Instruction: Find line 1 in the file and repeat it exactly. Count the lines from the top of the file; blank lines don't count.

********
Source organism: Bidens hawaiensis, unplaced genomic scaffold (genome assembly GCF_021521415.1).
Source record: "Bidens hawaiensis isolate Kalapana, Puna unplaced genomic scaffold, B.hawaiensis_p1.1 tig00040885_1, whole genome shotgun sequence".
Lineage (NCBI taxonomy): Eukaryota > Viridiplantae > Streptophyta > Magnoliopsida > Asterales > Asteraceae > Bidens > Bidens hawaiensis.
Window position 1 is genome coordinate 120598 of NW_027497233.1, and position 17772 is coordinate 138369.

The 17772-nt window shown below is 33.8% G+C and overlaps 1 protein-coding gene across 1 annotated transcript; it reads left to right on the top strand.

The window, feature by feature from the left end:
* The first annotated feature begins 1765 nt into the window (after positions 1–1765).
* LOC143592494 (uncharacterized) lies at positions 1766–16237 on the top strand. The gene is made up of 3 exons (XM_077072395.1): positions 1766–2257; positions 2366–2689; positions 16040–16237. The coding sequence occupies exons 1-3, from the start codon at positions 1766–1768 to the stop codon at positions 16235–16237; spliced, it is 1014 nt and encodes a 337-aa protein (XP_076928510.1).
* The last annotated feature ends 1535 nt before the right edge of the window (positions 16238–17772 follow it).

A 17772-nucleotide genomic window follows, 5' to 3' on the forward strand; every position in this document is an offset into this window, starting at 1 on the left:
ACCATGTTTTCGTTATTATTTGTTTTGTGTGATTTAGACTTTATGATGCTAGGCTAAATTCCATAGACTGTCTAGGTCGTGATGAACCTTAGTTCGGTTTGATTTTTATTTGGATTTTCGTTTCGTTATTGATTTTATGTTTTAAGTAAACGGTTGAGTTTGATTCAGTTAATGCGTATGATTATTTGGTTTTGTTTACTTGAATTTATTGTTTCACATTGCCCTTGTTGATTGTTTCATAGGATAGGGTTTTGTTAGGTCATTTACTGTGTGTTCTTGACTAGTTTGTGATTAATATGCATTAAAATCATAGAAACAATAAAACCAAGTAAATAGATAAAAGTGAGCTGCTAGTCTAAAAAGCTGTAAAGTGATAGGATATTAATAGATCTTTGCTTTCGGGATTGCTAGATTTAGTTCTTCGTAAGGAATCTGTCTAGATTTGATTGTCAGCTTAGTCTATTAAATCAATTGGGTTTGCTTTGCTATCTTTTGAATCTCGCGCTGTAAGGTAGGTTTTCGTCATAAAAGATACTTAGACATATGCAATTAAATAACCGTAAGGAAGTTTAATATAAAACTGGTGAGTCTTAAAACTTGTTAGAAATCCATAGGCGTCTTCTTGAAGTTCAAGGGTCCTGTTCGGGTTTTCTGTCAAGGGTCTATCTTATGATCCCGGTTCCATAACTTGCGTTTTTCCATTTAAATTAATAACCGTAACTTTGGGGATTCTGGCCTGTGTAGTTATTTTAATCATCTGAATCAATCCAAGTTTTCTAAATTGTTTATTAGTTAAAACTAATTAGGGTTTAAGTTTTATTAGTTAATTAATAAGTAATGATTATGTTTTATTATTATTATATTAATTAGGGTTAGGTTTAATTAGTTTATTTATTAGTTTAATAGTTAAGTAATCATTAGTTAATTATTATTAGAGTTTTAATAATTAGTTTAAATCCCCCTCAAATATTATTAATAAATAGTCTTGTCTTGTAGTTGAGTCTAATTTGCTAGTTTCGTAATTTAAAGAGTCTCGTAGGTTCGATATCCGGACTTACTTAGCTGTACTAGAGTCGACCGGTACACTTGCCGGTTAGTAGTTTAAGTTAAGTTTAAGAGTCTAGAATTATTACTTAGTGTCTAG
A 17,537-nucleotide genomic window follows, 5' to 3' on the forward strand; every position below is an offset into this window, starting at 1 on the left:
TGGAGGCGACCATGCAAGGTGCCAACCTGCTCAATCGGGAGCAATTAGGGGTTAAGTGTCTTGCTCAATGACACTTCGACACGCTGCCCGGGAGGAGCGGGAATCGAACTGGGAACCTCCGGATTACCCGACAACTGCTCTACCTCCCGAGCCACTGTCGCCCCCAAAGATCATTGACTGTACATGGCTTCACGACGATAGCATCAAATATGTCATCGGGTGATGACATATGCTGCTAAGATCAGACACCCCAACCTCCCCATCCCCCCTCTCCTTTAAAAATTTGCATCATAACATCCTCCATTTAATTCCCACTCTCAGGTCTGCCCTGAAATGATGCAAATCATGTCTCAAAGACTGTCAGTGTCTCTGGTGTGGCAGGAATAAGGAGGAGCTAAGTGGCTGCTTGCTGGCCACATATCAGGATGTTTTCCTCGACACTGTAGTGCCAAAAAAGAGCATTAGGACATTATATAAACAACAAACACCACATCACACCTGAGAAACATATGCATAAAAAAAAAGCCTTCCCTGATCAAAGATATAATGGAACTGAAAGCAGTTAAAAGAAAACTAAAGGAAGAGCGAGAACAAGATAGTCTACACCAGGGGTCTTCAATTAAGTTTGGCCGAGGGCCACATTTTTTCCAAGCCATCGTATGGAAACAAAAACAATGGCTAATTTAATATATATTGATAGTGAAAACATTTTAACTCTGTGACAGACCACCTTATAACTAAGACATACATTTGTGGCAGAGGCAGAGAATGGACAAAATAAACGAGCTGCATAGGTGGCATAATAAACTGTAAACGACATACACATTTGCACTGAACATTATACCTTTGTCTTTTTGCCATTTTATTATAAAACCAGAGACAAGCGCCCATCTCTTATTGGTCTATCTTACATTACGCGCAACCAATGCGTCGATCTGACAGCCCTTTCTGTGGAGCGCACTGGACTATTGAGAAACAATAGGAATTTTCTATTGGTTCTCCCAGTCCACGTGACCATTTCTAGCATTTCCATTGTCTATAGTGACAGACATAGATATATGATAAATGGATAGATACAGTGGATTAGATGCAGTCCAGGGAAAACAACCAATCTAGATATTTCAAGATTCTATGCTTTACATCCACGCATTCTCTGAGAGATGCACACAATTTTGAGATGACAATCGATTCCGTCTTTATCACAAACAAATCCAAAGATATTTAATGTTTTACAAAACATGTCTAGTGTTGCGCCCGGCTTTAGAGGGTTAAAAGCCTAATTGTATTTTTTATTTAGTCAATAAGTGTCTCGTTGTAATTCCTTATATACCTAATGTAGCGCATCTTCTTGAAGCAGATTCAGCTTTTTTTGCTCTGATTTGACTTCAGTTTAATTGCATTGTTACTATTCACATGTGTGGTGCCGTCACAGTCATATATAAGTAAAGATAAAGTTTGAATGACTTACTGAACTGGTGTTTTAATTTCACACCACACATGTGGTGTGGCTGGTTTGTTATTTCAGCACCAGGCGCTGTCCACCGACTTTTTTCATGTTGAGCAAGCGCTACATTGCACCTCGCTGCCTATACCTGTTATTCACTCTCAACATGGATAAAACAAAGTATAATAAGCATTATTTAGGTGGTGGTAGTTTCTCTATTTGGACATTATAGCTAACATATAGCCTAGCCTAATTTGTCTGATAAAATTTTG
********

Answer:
Source organism: Bidens hawaiensis, unplaced genomic scaffold (genome assembly GCF_021521415.1).